Here’s an episode that’s really emblematic of why I love the Simpsons. It’s an episode about Bart getting hit by a car, and it’s wacky as hell. What an insane concept. It’s a crazy legal episode that introduces two amazing characters, and really sets the tone for the Simpsons to come. It’s great. Let’s dive in!
Right off the bat, Bart is hit by Mr. Burns’ car. The title of the episode isn’t exactly trying to hide the plot, but man it gets straight to the point. Bart is just skateboarding around, and gets whacked by Burns’ car. Burns and Smithers argue about what to do about Bart, and his soul starts to head to heaven, where there’s a handy elevator to transport him. I love that there’s a voiceover of instructions on the heaven elevator, and that it’s in both English and Spanish. One of the things the voiceover instructs not to do is spit over the side, so of course Bart does it, and for that minor offense is sent straight to Hell. Thanks religion. So Bart plummets to Hell, which is straight out of a Heironomous Bosch painting, and he gets to meet the Devil. I love the Devil in the Simpsons, he’s like a sleazy used-car dealer. He chats with Bart, then checks his records on his old Packard Bell-looking computer, and realizes that something must be wrong, because Bart isn’t supposed to be in Hell quite yet. Because apparently there’s predestination in the Simpsons universe. So Bart is sent back to the land of the living.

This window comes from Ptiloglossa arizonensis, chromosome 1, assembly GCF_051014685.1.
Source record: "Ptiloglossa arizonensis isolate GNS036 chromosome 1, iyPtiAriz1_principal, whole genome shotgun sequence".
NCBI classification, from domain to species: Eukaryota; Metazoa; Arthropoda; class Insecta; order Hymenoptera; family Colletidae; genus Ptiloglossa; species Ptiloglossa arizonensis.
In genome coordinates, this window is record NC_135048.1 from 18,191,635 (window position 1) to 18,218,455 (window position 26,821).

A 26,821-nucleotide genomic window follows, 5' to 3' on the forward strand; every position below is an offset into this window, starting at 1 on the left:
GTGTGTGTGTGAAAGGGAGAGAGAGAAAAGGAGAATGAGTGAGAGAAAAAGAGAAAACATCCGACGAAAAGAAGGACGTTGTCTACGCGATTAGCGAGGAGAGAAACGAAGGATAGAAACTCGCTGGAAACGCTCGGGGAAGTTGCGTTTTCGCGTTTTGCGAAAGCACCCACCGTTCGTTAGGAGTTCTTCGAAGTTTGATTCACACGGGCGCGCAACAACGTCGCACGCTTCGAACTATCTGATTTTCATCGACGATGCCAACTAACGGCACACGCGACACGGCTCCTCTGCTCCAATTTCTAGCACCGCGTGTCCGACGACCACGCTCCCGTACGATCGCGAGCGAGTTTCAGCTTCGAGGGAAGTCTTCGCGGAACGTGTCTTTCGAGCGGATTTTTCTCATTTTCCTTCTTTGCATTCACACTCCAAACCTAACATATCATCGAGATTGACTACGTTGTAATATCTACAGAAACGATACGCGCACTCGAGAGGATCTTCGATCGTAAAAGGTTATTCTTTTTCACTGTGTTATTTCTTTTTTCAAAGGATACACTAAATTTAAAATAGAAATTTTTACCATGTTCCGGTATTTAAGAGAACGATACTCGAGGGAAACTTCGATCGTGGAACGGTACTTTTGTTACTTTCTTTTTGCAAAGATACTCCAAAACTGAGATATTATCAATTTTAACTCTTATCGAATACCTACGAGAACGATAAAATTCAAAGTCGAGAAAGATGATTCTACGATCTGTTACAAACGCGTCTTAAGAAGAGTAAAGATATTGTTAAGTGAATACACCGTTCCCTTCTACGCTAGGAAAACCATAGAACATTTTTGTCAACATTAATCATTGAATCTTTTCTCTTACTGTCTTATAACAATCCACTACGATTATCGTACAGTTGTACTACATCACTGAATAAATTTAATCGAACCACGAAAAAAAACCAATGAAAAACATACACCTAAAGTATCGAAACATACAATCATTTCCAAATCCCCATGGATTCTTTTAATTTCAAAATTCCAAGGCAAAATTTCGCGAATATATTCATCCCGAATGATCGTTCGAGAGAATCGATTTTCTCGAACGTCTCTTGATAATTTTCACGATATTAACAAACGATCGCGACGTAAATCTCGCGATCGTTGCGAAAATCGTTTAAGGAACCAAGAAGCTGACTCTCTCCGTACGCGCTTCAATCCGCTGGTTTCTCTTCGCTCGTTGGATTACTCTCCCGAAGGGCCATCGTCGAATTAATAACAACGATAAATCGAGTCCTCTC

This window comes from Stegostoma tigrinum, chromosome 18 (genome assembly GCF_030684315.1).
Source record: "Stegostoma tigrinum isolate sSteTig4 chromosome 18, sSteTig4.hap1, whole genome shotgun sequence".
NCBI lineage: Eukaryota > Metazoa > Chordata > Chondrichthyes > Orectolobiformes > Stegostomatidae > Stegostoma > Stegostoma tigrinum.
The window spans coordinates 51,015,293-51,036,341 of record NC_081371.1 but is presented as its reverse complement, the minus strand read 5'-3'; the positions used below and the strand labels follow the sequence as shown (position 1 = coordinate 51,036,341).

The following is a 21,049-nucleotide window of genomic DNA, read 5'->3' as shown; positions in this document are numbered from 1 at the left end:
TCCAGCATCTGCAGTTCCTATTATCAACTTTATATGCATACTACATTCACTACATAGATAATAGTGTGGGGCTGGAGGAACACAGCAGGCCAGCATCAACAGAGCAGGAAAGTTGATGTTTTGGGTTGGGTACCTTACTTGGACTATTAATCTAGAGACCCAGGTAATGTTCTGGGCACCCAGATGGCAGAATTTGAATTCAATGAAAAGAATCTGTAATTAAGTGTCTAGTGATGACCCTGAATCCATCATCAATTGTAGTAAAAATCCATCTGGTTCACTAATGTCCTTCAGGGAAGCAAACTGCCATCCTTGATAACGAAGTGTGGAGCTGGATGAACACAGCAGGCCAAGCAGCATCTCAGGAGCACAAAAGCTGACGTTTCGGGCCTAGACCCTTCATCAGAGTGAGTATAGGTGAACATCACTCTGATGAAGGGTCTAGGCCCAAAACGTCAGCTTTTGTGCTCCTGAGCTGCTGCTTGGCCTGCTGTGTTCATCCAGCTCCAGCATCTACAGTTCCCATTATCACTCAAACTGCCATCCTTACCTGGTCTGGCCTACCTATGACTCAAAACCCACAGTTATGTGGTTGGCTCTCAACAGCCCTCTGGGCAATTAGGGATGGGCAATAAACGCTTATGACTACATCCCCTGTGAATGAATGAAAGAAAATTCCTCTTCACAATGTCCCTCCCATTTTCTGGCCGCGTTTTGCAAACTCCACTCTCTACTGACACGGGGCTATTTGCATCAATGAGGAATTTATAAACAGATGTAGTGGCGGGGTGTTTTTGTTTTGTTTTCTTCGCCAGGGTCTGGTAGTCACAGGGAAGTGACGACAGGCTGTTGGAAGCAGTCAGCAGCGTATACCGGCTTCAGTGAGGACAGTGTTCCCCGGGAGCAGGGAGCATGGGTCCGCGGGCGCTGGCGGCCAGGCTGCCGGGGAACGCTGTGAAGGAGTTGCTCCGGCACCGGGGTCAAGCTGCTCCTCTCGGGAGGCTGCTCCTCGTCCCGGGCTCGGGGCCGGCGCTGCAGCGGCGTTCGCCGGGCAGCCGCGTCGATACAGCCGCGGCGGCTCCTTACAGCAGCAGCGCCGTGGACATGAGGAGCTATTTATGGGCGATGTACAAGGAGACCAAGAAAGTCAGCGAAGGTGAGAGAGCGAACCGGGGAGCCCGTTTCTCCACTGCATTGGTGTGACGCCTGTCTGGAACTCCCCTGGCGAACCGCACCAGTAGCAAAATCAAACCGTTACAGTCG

Bart wakes up and is surrounded by his family, and one of my favorite Simpsons characters of all time, Lionel Hutz! I love Hutz so much. Bot of Phil Hartman’s classic characters are amazing, and it’s really a toss up between whether I like Hutz of Troy McClure more. He’s just so incompetent and sleazy. It’s great. So Bart wakes up and the notice that this strange lawyer has snuck into their room, and he tries to convince the family to sue Mr. Burns, and gives Homer his business card, which is also a sponge. Once Hutz leaves Dr. Hibbert shows up to tell them that Bart’s injuries are minor, and he’ll be fine soon. The next day Homer goes to work, where Lenny is has the super insane line “Hey Simpson, I head Burns crushed your boy.” Jesus! Anyway, it turns out that Burns’ lawyers have recommended that he pays Homer to keep him from suing, so he calls Homer to his office, and only offers $100, which don’t come close to covering the medical bill. Homer gets offended at the small amount, and decides to sue Burns, especially after wiping his head with Hutz’s sponge card. He heads to Hutz’ office, which is in the mall apparently, and they get to planning.
Their first mission is to get re-examined by a shady doctor, and here we meet the always amazing Dr. Nick Riviera! He also apparently works in the mall. Dr. Nick starts looking and Bart, and finds all sorts of other problems with Bart. We cut over to Burns and Smithers, who are discussing the case, and I love that Burns wants to just fire Homer, but is stopped when Smithers mentions that it doesn’t look good to fire the man whose boy he hit with a car. Burns thinks about this, and can only imagine good headlines for Burns’ heroic firing of Homer, but he decides to do what Smithers suggests, and they decide to try and talk the Simpsons out of the lawsuit. Hutz is getting ready for the trial, and begins coaching Bart on how to lie in his testimony. I’ve mentioned before that there are a lot of professions that I only knew about from the Simpsons when I was a kid, and lawyer was definitely one of them. I grew up assuming all lawyers were like Lionel Hutz, which really makes that profession not look good.